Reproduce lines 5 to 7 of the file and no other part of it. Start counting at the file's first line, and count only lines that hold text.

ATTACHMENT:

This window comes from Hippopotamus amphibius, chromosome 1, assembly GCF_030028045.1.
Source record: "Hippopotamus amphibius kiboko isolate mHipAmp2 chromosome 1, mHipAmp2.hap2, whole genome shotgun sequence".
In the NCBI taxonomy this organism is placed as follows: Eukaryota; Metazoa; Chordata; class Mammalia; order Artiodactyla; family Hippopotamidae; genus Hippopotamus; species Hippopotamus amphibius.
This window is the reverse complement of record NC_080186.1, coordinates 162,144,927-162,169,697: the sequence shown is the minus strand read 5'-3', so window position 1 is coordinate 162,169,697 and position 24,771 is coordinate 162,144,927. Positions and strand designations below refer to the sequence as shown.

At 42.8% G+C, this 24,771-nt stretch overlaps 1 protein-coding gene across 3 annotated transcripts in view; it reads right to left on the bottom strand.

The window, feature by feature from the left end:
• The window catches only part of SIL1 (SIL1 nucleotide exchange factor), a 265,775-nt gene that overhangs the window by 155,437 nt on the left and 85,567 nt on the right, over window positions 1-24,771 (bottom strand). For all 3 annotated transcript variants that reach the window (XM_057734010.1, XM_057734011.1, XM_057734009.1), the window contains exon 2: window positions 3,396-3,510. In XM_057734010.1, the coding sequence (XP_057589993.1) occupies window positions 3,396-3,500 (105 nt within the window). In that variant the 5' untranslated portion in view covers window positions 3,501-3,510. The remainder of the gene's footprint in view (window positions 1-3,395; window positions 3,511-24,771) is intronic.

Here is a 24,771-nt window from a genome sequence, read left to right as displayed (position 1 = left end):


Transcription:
At 42.8% G+C, this 24,771-nt stretch overlaps 1 protein-coding gene across 3 annotated transcripts in view; it reads right to left on the bottom strand.

The window, feature by feature from the left end:
• The window catches only part of SIL1 (SIL1 nucleotide exchange factor), a 265,775-nt gene that overhangs the window by 155,437 nt on the left and 85,567 nt on the right, over window positions 1-24,771 (bottom strand). For all 3 annotated transcript variants that reach the window (XM_057734010.1, XM_057734011.1, XM_057734009.1), the window contains exon 2: window positions 3,396-3,510. In XM_057734010.1, the coding sequence (XP_057589993.1) occupies window positions 3,396-3,500 (105 nt within the window). In that variant the 5' untranslated portion in view covers window positions 3,501-3,510. The remainder of the gene's footprint in view (window positions 1-3,395; window positions 3,511-24,771) is intronic.